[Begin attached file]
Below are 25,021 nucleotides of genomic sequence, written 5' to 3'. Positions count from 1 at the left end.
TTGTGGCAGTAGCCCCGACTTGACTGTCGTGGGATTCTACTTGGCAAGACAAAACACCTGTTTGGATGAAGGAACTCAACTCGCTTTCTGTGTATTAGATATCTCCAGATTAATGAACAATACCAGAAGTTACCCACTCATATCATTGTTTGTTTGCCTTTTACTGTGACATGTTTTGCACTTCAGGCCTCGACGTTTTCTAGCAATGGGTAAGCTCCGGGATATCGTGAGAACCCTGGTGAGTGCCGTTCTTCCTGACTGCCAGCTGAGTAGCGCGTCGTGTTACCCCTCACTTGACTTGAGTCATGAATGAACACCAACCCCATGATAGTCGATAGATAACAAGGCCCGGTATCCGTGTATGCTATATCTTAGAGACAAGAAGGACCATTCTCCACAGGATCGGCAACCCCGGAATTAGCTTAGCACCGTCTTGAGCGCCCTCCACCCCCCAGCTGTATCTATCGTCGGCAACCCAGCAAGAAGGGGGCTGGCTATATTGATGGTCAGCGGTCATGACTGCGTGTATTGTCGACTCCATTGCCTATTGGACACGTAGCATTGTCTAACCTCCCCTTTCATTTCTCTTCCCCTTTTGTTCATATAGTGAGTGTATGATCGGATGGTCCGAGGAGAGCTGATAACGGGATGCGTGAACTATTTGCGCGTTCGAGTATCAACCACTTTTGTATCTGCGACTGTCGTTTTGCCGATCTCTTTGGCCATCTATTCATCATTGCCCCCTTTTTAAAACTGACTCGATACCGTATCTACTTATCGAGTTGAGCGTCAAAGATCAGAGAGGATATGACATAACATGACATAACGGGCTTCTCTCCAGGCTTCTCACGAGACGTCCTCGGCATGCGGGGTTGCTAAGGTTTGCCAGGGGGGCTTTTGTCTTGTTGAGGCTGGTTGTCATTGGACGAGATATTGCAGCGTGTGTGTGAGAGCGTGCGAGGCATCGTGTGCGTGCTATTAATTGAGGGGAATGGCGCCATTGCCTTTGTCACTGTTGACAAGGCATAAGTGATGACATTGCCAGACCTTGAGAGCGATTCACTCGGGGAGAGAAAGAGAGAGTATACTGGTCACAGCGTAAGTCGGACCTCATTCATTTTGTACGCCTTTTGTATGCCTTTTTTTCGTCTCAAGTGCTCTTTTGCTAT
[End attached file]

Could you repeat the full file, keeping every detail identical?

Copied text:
Below are 25,021 nucleotides of genomic sequence, written 5' to 3'. Positions count from 1 at the left end.
TTGTGGCAGTAGCCCCGACTTGACTGTCGTGGGATTCTACTTGGCAAGACAAAACACCTGTTTGGATGAAGGAACTCAACTCGCTTTCTGTGTATTAGATATCTCCAGATTAATGAACAATACCAGAAGTTACCCACTCATATCATTGTTTGTTTGCCTTTTACTGTGACATGTTTTGCACTTCAGGCCTCGACGTTTTCTAGCAATGGGTAAGCTCCGGGATATCGTGAGAACCCTGGTGAGTGCCGTTCTTCCTGACTGCCAGCTGAGTAGCGCGTCGTGTTACCCCTCACTTGACTTGAGTCATGAATGAACACCAACCCCATGATAGTCGATAGATAACAAGGCCCGGTATCCGTGTATGCTATATCTTAGAGACAAGAAGGACCATTCTCCACAGGATCGGCAACCCCGGAATTAGCTTAGCACCGTCTTGAGCGCCCTCCACCCCCCAGCTGTATCTATCGTCGGCAACCCAGCAAGAAGGGGGCTGGCTATATTGATGGTCAGCGGTCATGACTGCGTGTATTGTCGACTCCATTGCCTATTGGACACGTAGCATTGTCTAACCTCCCCTTTCATTTCTCTTCCCCTTTTGTTCATATAGTGAGTGTATGATCGGATGGTCCGAGGAGAGCTGATAACGGGATGCGTGAACTATTTGCGCGTTCGAGTATCAACCACTTTTGTATCTGCGACTGTCGTTTTGCCGATCTCTTTGGCCATCTATTCATCATTGCCCCCTTTTTAAAACTGACTCGATACCGTATCTACTTATCGAGTTGAGCGTCAAAGATCAGAGAGGATATGACATAACATGACATAACGGGCTTCTCTCCAGGCTTCTCACGAGACGTCCTCGGCATGCGGGGTTGCTAAGGTTTGCCAGGGGGGCTTTTGTCTTGTTGAGGCTGGTTGTCATTGGACGAGATATTGCAGCGTGTGTGTGAGAGCGTGCGAGGCATCGTGTGCGTGCTATTAATTGAGGGGAATGGCGCCATTGCCTTTGTCACTGTTGACAAGGCATAAGTGATGACATTGCCAGACCTTGAGAGCGATTCACTCGGGGAGAGAAAGAGAGAGTATACTGGTCACAGCGTAAGTCGGACCTCATTCATTTTGTACGCCTTTTGTATGCCTTTTTTTCGTCTCAAGTGCTCTTTTGCTAT